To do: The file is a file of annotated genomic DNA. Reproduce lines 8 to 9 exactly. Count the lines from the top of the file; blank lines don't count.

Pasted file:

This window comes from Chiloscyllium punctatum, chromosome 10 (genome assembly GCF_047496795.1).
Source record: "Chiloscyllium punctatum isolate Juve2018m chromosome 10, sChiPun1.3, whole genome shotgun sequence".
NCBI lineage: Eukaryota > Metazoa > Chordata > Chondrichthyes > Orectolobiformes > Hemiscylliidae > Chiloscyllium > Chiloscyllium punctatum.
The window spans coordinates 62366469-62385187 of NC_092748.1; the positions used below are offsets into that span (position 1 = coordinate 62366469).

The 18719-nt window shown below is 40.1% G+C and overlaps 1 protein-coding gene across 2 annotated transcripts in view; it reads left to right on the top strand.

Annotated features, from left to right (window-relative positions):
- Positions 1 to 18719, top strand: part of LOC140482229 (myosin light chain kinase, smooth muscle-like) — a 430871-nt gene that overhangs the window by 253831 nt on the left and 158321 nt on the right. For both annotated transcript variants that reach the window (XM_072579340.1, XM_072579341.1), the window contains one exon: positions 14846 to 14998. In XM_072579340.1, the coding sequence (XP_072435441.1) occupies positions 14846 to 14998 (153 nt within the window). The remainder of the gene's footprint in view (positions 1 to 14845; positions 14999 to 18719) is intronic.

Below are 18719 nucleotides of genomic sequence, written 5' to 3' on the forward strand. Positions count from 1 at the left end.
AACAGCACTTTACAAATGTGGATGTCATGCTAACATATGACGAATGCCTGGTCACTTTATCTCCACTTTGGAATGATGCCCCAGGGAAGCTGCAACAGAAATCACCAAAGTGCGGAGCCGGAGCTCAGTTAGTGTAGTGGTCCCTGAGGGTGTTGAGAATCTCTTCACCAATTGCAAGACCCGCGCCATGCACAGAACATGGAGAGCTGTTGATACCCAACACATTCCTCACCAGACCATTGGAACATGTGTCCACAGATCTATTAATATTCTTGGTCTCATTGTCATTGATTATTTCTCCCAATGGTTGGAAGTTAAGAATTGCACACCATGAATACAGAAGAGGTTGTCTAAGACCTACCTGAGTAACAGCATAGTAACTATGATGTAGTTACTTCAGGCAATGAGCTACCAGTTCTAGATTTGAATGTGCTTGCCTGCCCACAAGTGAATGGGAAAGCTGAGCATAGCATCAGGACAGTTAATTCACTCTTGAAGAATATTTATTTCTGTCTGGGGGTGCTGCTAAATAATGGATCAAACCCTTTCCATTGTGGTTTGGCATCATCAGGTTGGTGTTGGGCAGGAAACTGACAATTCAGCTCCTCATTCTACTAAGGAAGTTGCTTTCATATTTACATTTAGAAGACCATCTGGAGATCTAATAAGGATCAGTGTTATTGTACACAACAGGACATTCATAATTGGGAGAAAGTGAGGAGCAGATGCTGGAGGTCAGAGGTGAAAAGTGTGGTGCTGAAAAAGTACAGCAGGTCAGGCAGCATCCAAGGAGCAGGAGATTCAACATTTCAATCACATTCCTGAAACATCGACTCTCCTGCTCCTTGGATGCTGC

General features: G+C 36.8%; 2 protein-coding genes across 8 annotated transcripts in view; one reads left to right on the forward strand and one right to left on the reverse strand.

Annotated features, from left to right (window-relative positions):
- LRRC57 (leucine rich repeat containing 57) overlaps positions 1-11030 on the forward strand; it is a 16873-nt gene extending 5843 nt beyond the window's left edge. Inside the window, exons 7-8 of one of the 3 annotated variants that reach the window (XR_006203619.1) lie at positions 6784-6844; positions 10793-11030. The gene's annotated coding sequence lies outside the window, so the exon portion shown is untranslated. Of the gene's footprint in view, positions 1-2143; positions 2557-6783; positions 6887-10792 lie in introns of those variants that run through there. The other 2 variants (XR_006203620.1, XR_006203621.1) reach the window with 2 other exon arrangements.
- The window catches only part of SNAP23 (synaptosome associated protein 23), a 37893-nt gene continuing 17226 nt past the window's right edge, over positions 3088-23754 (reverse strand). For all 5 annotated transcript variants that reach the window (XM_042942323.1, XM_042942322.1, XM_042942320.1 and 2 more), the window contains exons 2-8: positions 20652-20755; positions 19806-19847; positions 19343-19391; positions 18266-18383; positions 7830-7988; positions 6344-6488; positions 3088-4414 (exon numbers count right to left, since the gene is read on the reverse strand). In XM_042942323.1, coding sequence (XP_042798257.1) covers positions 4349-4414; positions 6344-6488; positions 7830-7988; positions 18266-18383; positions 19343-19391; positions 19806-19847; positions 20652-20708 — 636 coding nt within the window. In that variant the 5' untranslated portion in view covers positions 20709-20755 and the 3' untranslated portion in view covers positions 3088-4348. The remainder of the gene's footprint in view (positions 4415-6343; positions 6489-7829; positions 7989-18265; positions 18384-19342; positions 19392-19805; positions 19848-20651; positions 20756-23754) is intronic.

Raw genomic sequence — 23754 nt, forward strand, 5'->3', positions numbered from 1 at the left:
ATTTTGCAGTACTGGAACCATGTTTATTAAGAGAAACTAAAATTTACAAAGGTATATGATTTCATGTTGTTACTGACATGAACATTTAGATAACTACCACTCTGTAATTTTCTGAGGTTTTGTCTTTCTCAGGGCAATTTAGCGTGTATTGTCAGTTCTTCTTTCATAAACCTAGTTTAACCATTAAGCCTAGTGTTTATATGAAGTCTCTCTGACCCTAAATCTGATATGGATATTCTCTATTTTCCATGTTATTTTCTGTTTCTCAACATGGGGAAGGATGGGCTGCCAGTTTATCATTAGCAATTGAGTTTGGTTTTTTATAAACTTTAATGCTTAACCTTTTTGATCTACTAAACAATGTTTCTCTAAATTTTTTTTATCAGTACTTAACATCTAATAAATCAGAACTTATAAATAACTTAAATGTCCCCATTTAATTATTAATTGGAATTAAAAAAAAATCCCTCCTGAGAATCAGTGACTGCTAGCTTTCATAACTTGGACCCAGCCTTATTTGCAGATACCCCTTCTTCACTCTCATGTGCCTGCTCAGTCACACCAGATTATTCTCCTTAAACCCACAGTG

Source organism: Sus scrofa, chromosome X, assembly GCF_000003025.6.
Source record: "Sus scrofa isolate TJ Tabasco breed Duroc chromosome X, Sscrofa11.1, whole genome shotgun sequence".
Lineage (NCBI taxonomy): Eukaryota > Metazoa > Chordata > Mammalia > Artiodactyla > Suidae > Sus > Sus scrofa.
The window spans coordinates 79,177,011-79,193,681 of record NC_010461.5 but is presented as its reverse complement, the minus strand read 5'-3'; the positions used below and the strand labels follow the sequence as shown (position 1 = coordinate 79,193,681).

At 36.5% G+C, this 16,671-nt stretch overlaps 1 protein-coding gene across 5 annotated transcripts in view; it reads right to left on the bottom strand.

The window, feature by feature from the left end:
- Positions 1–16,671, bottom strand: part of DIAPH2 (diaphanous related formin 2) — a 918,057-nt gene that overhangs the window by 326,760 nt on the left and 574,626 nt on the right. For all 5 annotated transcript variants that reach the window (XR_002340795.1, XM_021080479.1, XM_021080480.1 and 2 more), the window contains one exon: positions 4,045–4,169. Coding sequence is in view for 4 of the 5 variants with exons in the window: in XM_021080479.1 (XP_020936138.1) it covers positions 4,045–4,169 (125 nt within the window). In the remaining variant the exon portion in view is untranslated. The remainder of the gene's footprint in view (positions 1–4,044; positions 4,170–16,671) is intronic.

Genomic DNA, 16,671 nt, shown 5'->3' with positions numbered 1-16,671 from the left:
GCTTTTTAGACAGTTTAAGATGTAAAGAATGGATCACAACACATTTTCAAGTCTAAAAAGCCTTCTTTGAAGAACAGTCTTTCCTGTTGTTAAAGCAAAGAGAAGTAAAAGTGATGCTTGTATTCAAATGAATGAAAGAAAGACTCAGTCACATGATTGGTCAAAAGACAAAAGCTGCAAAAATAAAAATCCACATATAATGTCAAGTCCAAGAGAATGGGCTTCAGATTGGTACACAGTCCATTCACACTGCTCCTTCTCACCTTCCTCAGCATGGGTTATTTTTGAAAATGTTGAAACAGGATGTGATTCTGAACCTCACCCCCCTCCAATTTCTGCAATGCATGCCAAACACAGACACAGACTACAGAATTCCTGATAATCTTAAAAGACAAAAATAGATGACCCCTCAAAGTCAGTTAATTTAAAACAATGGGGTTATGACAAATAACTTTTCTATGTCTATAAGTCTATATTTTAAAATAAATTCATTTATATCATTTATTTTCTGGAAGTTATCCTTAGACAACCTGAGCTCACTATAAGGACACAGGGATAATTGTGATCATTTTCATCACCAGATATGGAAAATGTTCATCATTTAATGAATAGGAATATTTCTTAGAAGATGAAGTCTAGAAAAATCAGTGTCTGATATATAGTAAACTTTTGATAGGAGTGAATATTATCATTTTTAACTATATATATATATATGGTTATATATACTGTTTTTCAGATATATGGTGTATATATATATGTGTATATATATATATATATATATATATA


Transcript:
Below are 18719 nucleotides of genomic sequence, written 5' to 3' on the forward strand. Positions count from 1 at the left end.
AACAGCACTTTACAAATGTGGATGTCATGCTAACATATGACGAATGCCTGGTCACTTTATCTCCACTTTGGAATGATGCCCCAGGGAAGCTGCAACAGAAATCACCAAAGTGCGGAGCCGGAGCTCAGTTAGTGTAGTGGTCCCTGAGGGTGTTGAGAATCTCTTCACCAATTGCAAGACCCGCGCCATGCACAGAACATGGAGAGCTGTTGATACCCAACACATTCCTCACCAGACCATTGGAACATGTGTCCACAGATCTATTAATATTCTTGGTCTCATTGTCATTGATTATTTCTCCCAATGGTTGGAAGTTAAGAATTGCACACCATGAATACAGAAGAGGTTGTCTAAGACCTACCTGAGTAACAGCATAGTAACTATGATGTAGTTACTTCAGGCAATGAGCTACCAGTTCTAGATTTGAATGTGCTTGCCTGCCCACAAGTGAATGGGAAAGCTGAGCATAGCATCAGGACAGTTAATTCACTCTTGAAGAATATTTATTTCTGTCTGGGGGTGCTGCTAAATAATGGATCAAACCCTTTCCATTGTGGTTTGGCATCATCAGGTTGGTGTTGGGCAGGAAACTGACAATTCAGCTCCTCATTCTACTAAGGAAGTTGCTTTCATATTTACATTTAGAAGACCATCTGGAGATCTAATAAGGATCAGTGTTATTGTACACAACAGGACATTCATAATTGGGAGAAAGTGAGGAGCAGATGCTGGAGGTCAGAGGTGAAAAGTGTGGTGCTGAAAAAGTACAGCAGGTCAGGCAGCATCCAAGGAGCAGGAGATTCAACATTTCAATCACATTCCTGAAACATCGACTCTCCTGCTCCTTGGATGCTGC